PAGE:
2022 was a milestone year for Arla Foods, with the dairy cooperative launching its sustainability incentive model. which ties the milk price farmers receive to sustainability actions on farm. After the Sustainability Incentive model comes into effect in August 2023, farmers can earn up to 3 EUR-cent per kg of milk for their actions contributing to achieve our 2030 target of reducing scope 3 CO₂e emissions by 30 per cent per kg of milk and whey, as well as other sustainability actions such as enhancing biodiversity.
To reward past action and motivate further environmental improvements on farms, Arla’s Board of Directors is earmarking EUR 500 million annually to be re-distributed to farmer owners based on their individual points collected in the incentive model.
Total Arla Group results
Total Arla Group revenue increased by 23.2 per cent to EUR 13.8 billion compared to EUR 11.2 billion in 2021. Revenue growth was almost exclusively driven by increased prices. Stagnating supply and steady demand drove up commodity and retail prices, which contributed positively to the increase.
The financial performance allowed the Arla Board of Directors to propose a supplementary payment, including interest on contributed capital, to farmers of 2.2 EUR-cent per kg of milk delivered, in line with Arla’s new retainment policy, for the first time paid out over two installments in September and March 2023.
Outlook for 2023
Arla expects high inflation and volatility to continue to impact the business in 2023. Commenting on the effects of this, Peder Tuborgh says:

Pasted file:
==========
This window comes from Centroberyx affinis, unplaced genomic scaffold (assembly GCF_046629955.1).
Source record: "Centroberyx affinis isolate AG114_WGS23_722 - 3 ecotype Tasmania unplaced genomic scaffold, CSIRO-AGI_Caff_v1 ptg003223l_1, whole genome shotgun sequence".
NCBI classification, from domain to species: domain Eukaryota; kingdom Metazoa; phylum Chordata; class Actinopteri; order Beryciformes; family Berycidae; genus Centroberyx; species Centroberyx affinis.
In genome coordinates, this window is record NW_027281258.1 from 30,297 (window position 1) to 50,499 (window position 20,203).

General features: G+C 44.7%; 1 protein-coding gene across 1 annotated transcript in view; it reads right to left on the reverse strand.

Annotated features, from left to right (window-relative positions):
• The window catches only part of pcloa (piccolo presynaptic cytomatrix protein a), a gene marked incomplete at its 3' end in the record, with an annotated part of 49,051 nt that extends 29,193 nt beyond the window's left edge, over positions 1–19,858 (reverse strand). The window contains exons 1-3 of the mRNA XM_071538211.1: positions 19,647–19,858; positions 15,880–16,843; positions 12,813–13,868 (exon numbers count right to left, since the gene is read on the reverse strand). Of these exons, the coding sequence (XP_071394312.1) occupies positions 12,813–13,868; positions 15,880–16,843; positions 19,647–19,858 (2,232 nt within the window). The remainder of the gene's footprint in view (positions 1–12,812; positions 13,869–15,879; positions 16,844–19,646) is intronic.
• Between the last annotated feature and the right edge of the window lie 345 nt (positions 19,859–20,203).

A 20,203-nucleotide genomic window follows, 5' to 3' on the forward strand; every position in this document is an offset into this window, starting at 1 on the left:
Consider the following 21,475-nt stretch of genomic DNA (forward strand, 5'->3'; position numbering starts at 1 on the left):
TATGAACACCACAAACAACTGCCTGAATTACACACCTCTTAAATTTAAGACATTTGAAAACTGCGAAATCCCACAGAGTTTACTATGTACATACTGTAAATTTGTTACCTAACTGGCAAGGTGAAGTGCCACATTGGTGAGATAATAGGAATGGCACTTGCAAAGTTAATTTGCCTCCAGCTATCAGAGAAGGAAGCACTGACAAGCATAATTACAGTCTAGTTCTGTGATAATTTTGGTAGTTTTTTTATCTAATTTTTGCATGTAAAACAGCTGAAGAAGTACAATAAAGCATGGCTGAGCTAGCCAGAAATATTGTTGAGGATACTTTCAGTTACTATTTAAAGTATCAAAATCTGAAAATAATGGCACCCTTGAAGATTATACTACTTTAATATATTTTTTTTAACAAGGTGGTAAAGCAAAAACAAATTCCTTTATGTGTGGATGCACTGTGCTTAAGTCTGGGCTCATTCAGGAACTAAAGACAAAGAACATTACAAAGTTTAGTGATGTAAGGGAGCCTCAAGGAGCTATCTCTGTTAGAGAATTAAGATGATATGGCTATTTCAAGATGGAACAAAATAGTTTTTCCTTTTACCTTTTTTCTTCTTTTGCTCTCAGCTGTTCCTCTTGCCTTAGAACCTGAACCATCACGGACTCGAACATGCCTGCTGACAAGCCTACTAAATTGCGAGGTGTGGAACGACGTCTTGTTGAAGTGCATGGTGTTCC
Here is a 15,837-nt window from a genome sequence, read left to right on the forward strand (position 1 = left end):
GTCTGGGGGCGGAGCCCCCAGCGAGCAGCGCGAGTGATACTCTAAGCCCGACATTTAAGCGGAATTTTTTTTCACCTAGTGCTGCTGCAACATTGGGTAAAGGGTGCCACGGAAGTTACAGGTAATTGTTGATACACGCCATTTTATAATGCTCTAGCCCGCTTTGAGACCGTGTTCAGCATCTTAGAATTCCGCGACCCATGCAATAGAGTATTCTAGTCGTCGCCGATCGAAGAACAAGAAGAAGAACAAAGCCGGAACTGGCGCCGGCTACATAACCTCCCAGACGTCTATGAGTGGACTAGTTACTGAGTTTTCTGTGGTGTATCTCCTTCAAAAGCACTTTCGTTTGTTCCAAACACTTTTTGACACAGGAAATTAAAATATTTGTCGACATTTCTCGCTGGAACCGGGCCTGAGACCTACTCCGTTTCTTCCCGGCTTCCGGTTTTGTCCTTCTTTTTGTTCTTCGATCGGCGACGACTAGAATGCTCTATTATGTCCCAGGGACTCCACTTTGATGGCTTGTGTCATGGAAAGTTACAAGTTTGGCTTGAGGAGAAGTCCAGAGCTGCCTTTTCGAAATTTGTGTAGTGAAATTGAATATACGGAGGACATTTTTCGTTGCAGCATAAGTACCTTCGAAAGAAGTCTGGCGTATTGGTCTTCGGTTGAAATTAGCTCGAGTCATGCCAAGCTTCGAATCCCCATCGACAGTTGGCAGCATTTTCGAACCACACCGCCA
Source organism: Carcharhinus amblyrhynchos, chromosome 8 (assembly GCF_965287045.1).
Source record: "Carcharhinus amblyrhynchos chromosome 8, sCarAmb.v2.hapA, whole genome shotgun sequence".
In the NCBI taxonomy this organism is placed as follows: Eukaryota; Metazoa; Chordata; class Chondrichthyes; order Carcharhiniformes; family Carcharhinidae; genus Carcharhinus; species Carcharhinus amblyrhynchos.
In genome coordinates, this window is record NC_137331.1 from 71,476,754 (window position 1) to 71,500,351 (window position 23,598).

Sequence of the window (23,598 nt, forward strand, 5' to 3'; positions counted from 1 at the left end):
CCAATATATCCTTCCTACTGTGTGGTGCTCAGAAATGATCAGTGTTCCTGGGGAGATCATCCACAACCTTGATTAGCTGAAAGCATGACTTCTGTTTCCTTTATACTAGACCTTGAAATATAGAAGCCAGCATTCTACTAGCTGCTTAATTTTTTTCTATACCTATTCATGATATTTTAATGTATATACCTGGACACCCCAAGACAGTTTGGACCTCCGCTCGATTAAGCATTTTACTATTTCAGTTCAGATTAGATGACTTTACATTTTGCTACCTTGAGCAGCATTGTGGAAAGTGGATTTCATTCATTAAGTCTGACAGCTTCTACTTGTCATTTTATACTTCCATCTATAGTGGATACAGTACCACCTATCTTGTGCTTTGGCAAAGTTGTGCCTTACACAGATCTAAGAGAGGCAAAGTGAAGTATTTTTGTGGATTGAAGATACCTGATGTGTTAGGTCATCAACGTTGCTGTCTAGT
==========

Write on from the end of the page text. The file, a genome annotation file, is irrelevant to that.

“2023 will undoubtedly be another difficult year with the challenging economic environment globally and the ongoing effects of the war in Ukraine continuing to impact the energy market and supply chains. We are currently seeing some easing of cost pressure on farmers, and as a result we expect the supply and demand balance to be restored on the dairy market over the course of 2023. Commodity prices, however, began a sharp decline during the fourth quarter of 2022, and we expect further decrease on the commodity markets in 2023. We also expect to see a continued slow-down in branded growth due to reduced buying power of consumers and fear of recession.”
The cost of living crisis, which is expected to continue to impact consumers throughout 2023, has led to a downward revision of a key economic indicator in Arla’s Future26 strategy. Whilst the majority of Future26 remains relevant and therefore unchanged, Arla’s branded volume growth ambitions needed to be adjusted.
The economic impact is most severe in 2022 and 2023 and Arla expects a return to growth conditions from 2024. Based on these assumptions, Arla expects its branded volumes to decline by -3.5 to -1.5 per cent in 2023, and expect to start growing its volumes again from 2024 and onwards in the strategy period, in the range of 1-4 per cent.
Group revenue outlook for 2023 is expected to be EUR 13.6-14.2 billion, net profit share will be in the range of 2.8 to 3.2 per cent and efficiencies in the range of EUR 55-85 million. Leverage is expected to be in the range of 2.4-2.8. Arla will publish its Financial and Sustainability Annual Report 2022 on February 23.